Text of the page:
Etiquette, manners, and beyond! In this extended bonus segment, Nick and Leah answer listener questions about greeting people with kisses, dealing with rogue dinner party guests, deciding who should go first in a buffet line, removing fish bones from your mouth, giving gifts that need to be displayed, leaving your phone number in a voicemail, stripping sheets when you're a houseguest, and much more. Please subscribe!
QUESTIONS FROM THE WILDERNESS:
THINGS MENTIONED DURING THE SHOW
YOU ARE CORDIALLY INVITED TO...
Hosts: Nick Leighton & Leah Bonnema
Producer & Editor: Nick Leighton
Theme Music: Rob Paravonian
Nick: Hi, everybody, it's Nick Leighton.
Leah: I'm Leah Bonnema.
Nick: And we're in New York today, and we had so many questions come in from The Wilderness.
Leah: And they're so great.
Nick: That we have a bonus episode. So here we go. Our first is from Sydney, Australia. Our writer writes, "I recently had an embarrassing moment. A female work colleague who had previously greeted me unprompted with a polite cheek kiss at a conference a month ago, was at a meeting last week. I dutifully went, followed the same procedure, during which time she stuck out her hand to shake mine rather than do a cheek kiss, which proved extremely awkward because I was already in close, and I accidentally knocked her glasses off, which went onto the ground and then became a mortifying situation. What is the etiquette for those polite cheek kisses in a work context? Shall I just avoid them? Should I follow the other person's lead? What do I do? So I feel like awkward situations like this are something you've experienced.
Leah: Oh, this is my life. This is my life.
Nick: I seem to recall you telling some story about like a hug that went out of control.
Leah: Oh. I mean, I had one this week where this -- it was almost this thing.
Nick: Oh, this thing? OK.
Leah: Someone's glasses got stuck in my hair.
Nick: Oh God.
Leah: I mean, it was a whole-
Leah: I was also in the middle of doing something. So I was like, "How did this happen?"
Leah: But I feel like this is specifically interesting because she did it first.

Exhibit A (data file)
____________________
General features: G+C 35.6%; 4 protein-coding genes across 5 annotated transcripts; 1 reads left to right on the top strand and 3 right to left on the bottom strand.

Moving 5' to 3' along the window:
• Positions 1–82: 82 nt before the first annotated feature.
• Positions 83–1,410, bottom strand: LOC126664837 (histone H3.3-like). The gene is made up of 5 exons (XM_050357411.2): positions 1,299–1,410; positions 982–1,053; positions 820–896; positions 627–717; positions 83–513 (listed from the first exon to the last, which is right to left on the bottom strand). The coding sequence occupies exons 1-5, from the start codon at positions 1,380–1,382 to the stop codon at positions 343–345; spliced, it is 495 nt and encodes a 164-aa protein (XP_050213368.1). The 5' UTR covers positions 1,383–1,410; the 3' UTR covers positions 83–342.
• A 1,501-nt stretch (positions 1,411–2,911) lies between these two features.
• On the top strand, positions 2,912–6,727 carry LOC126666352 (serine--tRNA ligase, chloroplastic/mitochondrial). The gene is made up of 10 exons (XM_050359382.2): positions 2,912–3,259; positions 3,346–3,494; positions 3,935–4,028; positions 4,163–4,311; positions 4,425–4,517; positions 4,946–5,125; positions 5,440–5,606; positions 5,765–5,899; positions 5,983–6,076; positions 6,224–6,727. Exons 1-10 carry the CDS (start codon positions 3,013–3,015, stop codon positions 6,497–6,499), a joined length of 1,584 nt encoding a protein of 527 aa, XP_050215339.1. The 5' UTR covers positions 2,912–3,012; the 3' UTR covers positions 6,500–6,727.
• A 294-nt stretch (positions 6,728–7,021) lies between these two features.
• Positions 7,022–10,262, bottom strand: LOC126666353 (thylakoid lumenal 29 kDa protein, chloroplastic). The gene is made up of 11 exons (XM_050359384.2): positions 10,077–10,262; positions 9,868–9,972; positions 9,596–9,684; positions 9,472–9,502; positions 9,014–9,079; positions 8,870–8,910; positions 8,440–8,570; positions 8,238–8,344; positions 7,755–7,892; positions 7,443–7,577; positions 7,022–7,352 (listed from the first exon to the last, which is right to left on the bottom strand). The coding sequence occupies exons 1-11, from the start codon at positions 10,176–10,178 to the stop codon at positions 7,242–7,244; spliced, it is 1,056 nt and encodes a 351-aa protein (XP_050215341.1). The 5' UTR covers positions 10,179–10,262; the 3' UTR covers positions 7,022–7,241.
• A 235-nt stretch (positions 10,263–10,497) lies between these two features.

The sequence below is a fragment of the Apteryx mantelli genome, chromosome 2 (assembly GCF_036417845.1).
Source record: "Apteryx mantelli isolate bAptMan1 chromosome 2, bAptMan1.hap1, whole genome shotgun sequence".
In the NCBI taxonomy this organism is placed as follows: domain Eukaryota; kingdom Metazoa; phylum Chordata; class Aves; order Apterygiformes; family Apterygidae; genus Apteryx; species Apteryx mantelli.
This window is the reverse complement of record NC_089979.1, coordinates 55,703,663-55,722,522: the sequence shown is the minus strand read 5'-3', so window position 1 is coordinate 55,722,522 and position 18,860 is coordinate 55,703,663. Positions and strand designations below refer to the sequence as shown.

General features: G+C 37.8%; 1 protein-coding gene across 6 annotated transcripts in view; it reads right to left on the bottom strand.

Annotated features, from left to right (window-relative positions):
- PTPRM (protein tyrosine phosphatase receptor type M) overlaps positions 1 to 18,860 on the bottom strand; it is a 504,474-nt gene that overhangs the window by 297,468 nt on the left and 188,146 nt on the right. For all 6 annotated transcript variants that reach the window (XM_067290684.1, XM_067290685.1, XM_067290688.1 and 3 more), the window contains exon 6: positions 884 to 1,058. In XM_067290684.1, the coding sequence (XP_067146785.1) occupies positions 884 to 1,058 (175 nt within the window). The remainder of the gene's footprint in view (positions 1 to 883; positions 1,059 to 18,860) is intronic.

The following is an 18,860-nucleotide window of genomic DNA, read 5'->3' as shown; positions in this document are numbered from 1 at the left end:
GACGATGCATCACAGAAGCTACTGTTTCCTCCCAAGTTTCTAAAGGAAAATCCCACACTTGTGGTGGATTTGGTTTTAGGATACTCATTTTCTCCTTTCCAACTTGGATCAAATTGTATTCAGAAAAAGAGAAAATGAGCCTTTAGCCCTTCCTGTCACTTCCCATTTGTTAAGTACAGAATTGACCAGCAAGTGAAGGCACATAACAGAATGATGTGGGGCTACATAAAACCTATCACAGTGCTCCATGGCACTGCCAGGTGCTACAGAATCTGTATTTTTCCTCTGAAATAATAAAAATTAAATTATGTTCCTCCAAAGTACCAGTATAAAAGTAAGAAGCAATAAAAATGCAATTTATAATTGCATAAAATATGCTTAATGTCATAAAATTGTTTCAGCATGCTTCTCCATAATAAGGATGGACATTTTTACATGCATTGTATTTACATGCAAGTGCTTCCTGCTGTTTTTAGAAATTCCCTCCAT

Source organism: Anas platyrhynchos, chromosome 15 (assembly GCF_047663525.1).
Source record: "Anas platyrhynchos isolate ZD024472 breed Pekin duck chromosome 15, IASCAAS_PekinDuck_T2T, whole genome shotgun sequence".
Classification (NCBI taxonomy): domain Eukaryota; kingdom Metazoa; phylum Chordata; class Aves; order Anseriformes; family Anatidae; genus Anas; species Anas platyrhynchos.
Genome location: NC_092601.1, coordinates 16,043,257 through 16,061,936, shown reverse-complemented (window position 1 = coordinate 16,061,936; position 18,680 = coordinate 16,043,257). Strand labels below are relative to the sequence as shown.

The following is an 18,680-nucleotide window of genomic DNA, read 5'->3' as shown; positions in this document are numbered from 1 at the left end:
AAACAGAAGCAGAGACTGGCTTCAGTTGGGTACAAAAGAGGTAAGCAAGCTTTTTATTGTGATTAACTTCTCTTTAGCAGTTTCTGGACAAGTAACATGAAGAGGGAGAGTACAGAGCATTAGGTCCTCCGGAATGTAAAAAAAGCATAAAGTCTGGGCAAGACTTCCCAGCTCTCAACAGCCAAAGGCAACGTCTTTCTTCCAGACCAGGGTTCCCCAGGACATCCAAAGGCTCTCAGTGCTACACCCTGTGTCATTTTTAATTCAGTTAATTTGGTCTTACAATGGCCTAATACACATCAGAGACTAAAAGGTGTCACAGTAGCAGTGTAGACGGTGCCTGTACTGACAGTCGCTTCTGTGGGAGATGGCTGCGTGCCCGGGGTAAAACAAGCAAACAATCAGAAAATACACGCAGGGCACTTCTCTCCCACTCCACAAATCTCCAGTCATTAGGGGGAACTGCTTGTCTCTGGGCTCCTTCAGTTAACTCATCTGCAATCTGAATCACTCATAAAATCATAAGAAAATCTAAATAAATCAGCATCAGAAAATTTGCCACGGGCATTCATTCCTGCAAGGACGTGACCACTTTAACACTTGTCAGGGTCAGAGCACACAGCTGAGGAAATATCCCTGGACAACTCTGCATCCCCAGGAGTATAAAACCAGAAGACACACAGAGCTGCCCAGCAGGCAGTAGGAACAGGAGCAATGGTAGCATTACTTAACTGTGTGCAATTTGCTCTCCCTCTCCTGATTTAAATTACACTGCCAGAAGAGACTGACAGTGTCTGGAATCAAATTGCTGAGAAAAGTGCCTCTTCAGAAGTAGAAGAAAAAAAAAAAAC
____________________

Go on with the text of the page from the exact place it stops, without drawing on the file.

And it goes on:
Nick: Yeah. That's the wrinkle here.
Nick: And I think in general, kissing rules are totally regional, cultural, one kiss, two kiss, three kiss, left, right. I mean, there's a lot of rules. In France, it is multiple different ways depending on what region you're in.
Nick: Hard to keep track of. So I think in general, in a work context, the handshake is always safe.
Nick: She opened the door to this, though.
Nick: And so-
Leah: So that is not this person's fault.
Nick: Right. I think, however, in this situation, I would have waited for her to have turned the cheek to sort of invite the kiss part.
Leah: But I don't think this person should feel embarrassed about this.
Leah: Because she did a cheek kiss first.
Leah: And you were just trying to do what was done to you.
Leah: That you were just mirroring the behavior. So I think in general, that's a very good -- if we shake, we shake.
Leah: We're in this other place now. We're doing a double kiss.
Leah: You know what I mean? So I feel like this couldn't have been helped.
Nick: Yeah. This may have just been what it is. But I think in general, with the kissing that you want to be mindful of what the cultural norm is where you are.
Nick: And in general, if you're not sure and you know a kiss is coming, always turn your head to the left. That's always sort of the default so that you're giving them your right cheek first. Most of the time that's usually the safest option if we're doing a kiss thing.
Nick: And as a reminder, we're not actually making contact with the lips and their cheek.
Nick: That's not something we're doing.
Leah: We're not at all.
Nick: We're not touching their cheek with your mouth.
Leah: She did a kiss on the cheek.
Nick: I think he's just referring to a cheek kiss.
Leah: No, I think she kissed his cheek.
Nick: I'm not reading this.
Leah: Oh, really? Because I always had people kiss my cheek.
Nick: And they're making contact with your cheek?
Leah: Oh they're -- yeah. They're [crosstalk] my cheek. Okay.
Nick: Okay, yeah. So we don't really want to do that. We want to get up to the cheek. We want to make a cheek kissing sound.
Leah: Oh. So we're just making noises?
Nick: And then I think -- and we're not doing like a belabored moi.
Nick: Like it's just a [kissing sound].
Leah: Okay. Very interesting. Good to know.
Nick: Just a [kissing sound]. That's really what we're trying to do here. Now, in cheek kissing etiquette, it is often very awkward even people in cultures where they do this. Like, there is sometimes awkwardness, and that's part of the, I guess, the charm of this little social exercise and that's sort of fine.
Leah: Yeah. I always -- when it went weird, I always am very open about it. I'll laugh and I'll be like, "Oh."
Nick: Well, that's your default setting.
Leah: Yeah, but I feel like that way-
Leah: We can acknowledge it and move on.
Nick: Yeah. Anytime there's an awkward situation, trying to laugh it off is usually your best tool.